Related: Trouble Shooting

Constructors

We don't need a default constructor and this means we can give our entity beans a constructor that takes arguments. Typically the arguments are properties that should always be supplied when creating a new bean of that type.

e.g. Customer must have a name

The name property is now in the constructor and also we can make it a non null type. Ebean knows it is a non null type and DDL defines the column as NOT NULL.

...
@Entity
class Customer(

  var name: String

) {

  @Id
  var id: Long = 0

}

The test code now changes to:

val customer = Customer("Hello entity bean")
Ebean.save(customer)

Kotlin non-null types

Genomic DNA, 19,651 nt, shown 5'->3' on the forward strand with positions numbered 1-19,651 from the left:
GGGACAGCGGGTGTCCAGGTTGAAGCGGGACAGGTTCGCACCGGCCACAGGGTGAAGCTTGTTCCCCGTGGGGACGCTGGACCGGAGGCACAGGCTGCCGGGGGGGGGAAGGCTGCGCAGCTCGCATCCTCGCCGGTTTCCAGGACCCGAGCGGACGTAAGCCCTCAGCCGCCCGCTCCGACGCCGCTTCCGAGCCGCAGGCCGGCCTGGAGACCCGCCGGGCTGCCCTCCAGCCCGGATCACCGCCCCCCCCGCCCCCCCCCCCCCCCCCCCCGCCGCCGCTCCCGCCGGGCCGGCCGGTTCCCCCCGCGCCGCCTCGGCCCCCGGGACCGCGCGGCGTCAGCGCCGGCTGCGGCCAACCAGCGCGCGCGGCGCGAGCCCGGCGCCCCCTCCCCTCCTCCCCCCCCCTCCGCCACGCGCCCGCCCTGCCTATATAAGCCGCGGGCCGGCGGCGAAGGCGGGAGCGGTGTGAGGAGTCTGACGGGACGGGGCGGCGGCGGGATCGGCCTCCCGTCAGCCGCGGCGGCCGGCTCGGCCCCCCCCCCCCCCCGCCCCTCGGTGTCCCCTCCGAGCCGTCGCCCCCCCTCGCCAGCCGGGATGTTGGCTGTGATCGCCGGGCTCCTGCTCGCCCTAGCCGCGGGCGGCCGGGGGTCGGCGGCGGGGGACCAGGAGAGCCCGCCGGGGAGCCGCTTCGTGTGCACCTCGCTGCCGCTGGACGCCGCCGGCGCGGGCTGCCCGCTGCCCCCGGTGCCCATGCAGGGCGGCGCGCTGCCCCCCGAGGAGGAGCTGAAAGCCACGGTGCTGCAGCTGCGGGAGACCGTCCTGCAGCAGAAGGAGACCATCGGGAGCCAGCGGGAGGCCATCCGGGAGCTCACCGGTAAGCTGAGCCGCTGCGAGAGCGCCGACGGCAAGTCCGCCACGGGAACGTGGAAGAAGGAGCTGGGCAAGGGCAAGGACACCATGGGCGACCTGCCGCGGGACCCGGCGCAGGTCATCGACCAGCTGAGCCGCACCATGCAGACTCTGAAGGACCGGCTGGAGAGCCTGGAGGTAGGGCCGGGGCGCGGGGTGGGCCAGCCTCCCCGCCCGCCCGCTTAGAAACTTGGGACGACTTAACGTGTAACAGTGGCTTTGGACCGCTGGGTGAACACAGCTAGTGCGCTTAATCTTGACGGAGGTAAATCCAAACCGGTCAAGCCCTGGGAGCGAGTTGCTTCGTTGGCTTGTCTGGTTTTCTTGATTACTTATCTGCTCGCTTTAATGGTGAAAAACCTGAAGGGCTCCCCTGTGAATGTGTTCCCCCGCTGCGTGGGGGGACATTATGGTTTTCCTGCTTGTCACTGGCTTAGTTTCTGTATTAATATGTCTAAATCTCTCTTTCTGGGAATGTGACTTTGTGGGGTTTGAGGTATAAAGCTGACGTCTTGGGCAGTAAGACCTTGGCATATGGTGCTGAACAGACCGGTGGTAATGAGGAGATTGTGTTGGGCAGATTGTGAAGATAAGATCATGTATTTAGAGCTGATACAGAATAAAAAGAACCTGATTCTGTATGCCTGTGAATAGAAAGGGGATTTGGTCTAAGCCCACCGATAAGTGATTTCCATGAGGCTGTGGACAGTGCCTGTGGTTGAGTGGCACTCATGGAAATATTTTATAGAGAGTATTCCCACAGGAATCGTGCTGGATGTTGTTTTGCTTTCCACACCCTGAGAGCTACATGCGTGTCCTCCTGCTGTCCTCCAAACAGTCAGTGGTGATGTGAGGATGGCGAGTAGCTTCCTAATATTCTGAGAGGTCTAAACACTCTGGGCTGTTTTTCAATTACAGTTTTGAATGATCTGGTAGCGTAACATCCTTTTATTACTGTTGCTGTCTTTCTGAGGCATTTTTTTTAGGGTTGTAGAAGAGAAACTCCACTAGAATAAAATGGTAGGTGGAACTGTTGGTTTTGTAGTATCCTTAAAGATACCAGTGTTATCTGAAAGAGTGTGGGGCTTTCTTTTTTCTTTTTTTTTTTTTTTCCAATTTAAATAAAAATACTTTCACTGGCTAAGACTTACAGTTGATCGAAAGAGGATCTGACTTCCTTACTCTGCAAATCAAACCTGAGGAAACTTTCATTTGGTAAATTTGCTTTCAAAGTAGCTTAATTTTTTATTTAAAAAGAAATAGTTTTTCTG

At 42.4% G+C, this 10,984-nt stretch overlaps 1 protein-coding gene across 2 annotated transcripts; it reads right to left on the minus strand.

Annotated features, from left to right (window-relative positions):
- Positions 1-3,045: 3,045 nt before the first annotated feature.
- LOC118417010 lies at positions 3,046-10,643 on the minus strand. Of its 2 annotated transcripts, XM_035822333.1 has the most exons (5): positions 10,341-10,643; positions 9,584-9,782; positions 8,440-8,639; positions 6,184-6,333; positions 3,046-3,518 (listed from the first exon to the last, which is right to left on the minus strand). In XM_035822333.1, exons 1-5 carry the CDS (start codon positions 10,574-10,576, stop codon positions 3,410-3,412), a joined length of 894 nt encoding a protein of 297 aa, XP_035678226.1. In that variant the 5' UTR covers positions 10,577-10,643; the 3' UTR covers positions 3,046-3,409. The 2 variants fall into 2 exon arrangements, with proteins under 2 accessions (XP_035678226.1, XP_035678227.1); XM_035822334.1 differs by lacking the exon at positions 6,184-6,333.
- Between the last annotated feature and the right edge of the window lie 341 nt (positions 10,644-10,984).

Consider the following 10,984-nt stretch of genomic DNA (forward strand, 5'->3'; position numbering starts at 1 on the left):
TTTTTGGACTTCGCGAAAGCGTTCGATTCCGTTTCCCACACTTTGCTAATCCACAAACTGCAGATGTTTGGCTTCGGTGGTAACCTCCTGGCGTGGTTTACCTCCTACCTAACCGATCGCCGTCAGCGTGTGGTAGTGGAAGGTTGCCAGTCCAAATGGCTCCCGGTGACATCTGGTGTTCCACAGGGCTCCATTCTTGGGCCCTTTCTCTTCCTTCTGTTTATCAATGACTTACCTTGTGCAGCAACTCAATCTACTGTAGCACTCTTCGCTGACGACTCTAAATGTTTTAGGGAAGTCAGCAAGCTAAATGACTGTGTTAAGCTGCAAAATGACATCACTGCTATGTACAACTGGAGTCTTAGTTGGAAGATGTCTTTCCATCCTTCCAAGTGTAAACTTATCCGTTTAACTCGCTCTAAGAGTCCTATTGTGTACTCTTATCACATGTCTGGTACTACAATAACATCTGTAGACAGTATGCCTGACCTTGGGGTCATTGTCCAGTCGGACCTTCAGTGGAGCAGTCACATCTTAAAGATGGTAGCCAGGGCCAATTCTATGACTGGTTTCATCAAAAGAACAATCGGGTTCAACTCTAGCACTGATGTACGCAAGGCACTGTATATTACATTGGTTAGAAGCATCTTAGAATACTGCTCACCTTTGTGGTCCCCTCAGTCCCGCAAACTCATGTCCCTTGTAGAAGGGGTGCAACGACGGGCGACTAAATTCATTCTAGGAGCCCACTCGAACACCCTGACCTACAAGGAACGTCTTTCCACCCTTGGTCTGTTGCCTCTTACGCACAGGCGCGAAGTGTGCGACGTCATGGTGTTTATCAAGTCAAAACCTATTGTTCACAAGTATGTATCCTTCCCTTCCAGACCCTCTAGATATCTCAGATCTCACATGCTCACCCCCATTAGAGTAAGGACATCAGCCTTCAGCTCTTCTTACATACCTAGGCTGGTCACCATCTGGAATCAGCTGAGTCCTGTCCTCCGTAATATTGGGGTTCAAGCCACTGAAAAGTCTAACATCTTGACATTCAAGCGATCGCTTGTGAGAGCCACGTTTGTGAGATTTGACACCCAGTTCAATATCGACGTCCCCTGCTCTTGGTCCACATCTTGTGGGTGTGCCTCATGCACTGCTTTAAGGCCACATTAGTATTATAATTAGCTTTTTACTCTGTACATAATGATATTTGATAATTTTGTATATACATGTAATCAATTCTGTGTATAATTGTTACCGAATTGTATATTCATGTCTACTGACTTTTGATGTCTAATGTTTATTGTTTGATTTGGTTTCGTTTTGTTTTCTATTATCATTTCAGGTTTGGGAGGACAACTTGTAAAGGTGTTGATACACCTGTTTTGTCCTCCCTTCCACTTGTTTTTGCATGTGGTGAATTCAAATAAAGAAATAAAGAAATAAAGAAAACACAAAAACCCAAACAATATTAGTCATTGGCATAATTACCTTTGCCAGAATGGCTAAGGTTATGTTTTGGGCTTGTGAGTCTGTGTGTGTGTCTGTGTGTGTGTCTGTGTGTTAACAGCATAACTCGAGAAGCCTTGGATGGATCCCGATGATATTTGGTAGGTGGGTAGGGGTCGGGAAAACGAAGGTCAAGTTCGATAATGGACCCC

Ebean is aware of Kotlin non-null types and automatically maps those properties to database NOT NULL constraints.

e.g. Order must have a Customer and order date

The Order entity bean constructor takes both orderDate and customer and both are defined as NOT NULL from a code and DB perspective.

...

@Entity
@Table(name="orders")
class Order(

  var orderDate: LocalDate,

  @ManyToOne
  var customer: Customer
) {

  // other properties

}

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